How many times have I overlooked a person or the burdens they carried because I didn’t stop to listen to their story? Those Jews did not even take the time to ask the man why he was carrying his bedroll or if he needed help. They immediately just told him he was wrong.
But he told them, “The man who made me well told me to. He said,’Take your bedroll and start walking.’ “
They asked, “Who gave you the order to take it up and start walking?” But the healed man didn’t know, for Jesus had slipped away into the crowd.
Again the Jews were not interested in listening to this man’s story. His miraculous healing story. They just wanted to know who broke the rules so they could punish. Everybody has a story. Everybody deserves to be heard. Not everyone needs to be punished.
A little later Jesus found him in the Temple and said, “You look wonderful! You’re well! Don’t return to a sinning life or something worse might happen.”
The man went back and told the Jews that it was Jesus who had made him well. That is why the Jews were out to get Jesus – because he did this kind of thing on the Sabbath.
But Jesus defended himself. “My Father is working straight through, even on the Sabbath. So am I.”
That really set them off. The Jews were now not only out to expose him; they were out to kill him. Not only was he breaking the Sabbath, but he was calling God his own Father, putting himself on a level with God.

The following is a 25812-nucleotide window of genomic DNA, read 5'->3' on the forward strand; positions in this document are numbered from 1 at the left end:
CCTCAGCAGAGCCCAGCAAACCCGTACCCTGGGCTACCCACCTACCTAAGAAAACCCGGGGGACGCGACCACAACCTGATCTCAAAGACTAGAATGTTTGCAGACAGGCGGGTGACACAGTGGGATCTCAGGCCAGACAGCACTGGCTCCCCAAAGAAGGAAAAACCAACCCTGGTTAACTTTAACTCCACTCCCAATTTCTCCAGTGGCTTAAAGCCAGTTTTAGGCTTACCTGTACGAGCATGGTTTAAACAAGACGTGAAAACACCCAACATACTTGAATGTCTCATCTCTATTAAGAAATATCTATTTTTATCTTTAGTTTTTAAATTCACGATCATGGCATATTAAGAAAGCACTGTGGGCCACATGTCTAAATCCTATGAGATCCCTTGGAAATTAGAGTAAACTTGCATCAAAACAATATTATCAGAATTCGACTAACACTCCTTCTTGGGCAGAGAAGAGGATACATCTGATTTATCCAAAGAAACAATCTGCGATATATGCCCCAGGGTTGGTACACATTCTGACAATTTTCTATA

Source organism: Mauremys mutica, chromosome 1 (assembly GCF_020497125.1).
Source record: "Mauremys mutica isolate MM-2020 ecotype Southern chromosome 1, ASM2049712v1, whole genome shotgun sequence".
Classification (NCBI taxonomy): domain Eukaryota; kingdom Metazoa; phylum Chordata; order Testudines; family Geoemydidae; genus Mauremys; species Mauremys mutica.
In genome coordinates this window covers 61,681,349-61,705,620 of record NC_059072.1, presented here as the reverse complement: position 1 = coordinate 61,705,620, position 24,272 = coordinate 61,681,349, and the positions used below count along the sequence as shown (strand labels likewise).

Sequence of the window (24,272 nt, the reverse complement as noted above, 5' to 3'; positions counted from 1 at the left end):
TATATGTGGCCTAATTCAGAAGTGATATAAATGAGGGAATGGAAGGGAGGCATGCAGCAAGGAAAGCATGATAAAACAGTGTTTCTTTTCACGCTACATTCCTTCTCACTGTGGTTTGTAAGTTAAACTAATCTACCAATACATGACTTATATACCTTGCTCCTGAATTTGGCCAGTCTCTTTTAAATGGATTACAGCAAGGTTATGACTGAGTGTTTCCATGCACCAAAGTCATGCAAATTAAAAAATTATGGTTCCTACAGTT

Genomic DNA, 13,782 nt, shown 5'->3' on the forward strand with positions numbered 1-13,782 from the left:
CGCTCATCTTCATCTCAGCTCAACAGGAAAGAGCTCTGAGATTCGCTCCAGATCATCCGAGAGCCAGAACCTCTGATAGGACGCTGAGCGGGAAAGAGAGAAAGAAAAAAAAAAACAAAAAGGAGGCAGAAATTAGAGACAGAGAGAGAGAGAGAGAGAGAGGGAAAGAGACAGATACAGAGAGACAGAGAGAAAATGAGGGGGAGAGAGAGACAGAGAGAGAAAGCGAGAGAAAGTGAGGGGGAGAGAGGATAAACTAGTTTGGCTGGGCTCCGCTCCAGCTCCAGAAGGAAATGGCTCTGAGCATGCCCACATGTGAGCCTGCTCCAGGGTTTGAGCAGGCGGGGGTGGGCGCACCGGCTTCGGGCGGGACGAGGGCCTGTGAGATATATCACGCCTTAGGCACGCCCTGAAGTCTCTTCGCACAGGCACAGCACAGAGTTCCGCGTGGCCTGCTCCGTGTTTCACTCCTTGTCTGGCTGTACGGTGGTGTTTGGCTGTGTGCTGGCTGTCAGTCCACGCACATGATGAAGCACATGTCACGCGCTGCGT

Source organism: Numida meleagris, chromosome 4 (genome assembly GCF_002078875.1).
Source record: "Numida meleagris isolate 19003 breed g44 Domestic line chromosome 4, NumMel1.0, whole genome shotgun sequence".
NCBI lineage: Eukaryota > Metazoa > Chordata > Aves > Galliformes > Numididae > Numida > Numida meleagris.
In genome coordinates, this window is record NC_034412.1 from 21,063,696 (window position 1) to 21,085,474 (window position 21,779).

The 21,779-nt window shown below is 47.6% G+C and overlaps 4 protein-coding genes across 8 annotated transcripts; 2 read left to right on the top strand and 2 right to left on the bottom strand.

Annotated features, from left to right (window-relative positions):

This whole section was like a big slap to my face. I know I am like those Jews sometimes. Sometimes I just can’t get over the thought of someone breaking the rules and so I completely overlook the importance of what is happening around me. This part of John 5 is called Even on the Sabbath. Friends, this means Jesus worked on the Sabbath and didn’t care because he cared more about listening and helping someone in need then following the rules. We cannot get so wrapped up in what our family does, what our church does, what others do. Instead we need to stop and listen to people’s stories. Really listen. It will show them that we care for them as deeply as Jesus does and may open our hearts to something we never would experience otherwise.
Take another look at the listen photos at the beginning of this blog. Do you see that group of six gorgeous ladies?!? hehehehehe In all seriousness, that is me and my small group (minus two that couldn’t make it that night). I’ve learned so much about life over the last four or so years from these women. We’ve cried together, laughed hysterically together, prayed together, studied God’s word together and even planned a future of moving in together when we are too old to walk! What I am forever grateful for is the way they have taught me to listen. I’ve learned to listen to the words they speak, and even the ones they don’t. I’ve learned that it’s not always the reply that’s needed. It’s just the ear to hear.
Take time today to really listen to someone that needs to be heard. It could be your significant other, your child, your friend, your co-worker, or a relative. Give them your time, your focus, and your heart to hear them. Show them that you can listen like Jesus listened and wanted everyone to listen to him.